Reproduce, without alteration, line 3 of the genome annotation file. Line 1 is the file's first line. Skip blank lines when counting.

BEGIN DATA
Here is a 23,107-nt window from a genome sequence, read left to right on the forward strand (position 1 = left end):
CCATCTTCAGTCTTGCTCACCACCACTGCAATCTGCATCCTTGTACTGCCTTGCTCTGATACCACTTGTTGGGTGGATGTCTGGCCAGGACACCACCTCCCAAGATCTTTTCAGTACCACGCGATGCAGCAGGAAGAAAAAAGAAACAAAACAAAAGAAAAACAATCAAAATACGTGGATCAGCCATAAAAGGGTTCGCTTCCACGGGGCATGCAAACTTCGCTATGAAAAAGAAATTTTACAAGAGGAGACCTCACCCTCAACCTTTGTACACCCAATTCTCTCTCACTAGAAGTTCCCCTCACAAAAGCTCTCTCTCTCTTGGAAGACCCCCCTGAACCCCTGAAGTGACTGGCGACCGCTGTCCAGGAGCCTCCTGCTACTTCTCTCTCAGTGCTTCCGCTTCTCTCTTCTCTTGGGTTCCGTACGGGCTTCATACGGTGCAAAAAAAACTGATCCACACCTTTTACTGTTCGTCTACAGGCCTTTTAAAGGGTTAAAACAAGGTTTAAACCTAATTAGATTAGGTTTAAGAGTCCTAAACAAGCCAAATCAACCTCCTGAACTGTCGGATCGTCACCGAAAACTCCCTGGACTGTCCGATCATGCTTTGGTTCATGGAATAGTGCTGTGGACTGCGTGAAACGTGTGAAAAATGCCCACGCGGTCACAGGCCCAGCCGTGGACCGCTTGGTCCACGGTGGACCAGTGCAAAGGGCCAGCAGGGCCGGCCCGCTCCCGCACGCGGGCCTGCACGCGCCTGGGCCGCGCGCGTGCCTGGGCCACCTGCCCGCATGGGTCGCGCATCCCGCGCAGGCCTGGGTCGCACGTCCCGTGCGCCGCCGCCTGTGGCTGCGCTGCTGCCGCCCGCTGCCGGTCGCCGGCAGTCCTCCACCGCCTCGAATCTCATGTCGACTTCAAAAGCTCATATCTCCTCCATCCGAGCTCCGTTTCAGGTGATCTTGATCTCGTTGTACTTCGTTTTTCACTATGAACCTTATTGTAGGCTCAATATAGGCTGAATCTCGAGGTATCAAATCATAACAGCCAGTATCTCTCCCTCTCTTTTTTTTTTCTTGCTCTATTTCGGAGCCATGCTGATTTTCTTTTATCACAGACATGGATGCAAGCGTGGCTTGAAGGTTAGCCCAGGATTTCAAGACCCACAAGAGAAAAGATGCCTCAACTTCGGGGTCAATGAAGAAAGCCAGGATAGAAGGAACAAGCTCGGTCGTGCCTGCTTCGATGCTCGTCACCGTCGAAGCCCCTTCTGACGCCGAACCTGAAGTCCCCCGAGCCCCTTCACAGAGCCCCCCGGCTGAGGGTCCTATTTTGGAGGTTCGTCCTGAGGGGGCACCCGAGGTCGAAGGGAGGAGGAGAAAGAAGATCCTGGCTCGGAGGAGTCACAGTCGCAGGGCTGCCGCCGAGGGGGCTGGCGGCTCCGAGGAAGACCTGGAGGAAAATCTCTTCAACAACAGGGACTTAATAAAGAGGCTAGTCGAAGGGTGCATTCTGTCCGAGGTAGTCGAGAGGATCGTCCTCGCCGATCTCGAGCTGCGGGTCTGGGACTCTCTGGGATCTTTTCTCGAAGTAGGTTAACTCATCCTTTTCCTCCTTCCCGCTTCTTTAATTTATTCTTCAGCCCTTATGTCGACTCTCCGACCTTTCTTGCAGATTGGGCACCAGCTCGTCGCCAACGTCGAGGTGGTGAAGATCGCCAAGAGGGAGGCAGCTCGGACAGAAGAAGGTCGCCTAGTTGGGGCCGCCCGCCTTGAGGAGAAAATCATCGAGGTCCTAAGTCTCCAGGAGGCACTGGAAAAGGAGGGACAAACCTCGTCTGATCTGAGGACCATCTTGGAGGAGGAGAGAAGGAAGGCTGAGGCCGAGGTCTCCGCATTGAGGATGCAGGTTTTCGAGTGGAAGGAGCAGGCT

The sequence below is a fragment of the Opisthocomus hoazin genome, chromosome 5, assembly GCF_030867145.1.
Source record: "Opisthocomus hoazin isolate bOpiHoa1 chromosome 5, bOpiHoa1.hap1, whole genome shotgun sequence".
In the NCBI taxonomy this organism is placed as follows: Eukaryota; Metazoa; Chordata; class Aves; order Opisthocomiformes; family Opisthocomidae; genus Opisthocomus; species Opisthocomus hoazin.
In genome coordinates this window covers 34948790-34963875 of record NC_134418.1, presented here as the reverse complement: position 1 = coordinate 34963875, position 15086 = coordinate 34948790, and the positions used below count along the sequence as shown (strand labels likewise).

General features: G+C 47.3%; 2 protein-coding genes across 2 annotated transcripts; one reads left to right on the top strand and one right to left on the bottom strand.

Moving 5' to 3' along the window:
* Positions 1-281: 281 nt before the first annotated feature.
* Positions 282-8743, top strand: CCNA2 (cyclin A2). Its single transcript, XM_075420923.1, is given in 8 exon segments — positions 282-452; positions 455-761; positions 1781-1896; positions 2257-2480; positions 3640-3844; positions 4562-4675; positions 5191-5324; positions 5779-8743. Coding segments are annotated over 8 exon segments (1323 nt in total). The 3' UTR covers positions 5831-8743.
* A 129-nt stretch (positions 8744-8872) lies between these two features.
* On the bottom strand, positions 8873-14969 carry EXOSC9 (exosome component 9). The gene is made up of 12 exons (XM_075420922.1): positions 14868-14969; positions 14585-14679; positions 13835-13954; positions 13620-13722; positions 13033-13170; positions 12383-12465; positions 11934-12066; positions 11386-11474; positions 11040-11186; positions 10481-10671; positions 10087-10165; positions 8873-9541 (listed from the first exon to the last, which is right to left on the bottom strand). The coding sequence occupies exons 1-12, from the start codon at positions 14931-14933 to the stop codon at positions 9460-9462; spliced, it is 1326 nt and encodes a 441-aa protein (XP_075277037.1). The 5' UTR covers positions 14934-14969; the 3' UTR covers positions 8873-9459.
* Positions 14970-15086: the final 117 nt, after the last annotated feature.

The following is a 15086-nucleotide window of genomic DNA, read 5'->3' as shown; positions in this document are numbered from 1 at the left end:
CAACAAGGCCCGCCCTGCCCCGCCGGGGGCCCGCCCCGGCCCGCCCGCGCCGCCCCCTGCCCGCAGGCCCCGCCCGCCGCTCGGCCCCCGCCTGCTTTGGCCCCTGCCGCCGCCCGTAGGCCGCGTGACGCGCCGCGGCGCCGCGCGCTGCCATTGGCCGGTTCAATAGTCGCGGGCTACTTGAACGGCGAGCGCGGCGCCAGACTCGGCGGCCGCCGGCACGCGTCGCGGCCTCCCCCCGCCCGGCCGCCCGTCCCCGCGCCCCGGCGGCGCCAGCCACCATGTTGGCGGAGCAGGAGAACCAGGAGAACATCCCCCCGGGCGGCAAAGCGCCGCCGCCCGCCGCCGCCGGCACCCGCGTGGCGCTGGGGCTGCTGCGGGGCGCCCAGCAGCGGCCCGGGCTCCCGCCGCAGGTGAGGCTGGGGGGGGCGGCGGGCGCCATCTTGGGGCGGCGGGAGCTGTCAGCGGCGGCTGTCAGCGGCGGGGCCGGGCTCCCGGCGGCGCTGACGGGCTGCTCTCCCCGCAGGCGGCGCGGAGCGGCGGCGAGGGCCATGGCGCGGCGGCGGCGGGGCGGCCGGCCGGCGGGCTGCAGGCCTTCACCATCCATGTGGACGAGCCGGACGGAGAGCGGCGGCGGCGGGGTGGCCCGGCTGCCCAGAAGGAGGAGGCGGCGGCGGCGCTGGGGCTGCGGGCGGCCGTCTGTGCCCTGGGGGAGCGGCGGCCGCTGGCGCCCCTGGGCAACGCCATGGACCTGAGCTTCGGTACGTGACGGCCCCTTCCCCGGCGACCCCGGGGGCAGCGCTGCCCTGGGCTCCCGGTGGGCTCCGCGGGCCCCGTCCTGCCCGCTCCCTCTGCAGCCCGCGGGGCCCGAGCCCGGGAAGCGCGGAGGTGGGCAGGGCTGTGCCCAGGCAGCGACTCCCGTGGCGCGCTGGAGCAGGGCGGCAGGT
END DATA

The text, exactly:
The sequence below is a fragment of the Opisthocomus hoazin genome, chromosome 5, assembly GCF_030867145.1.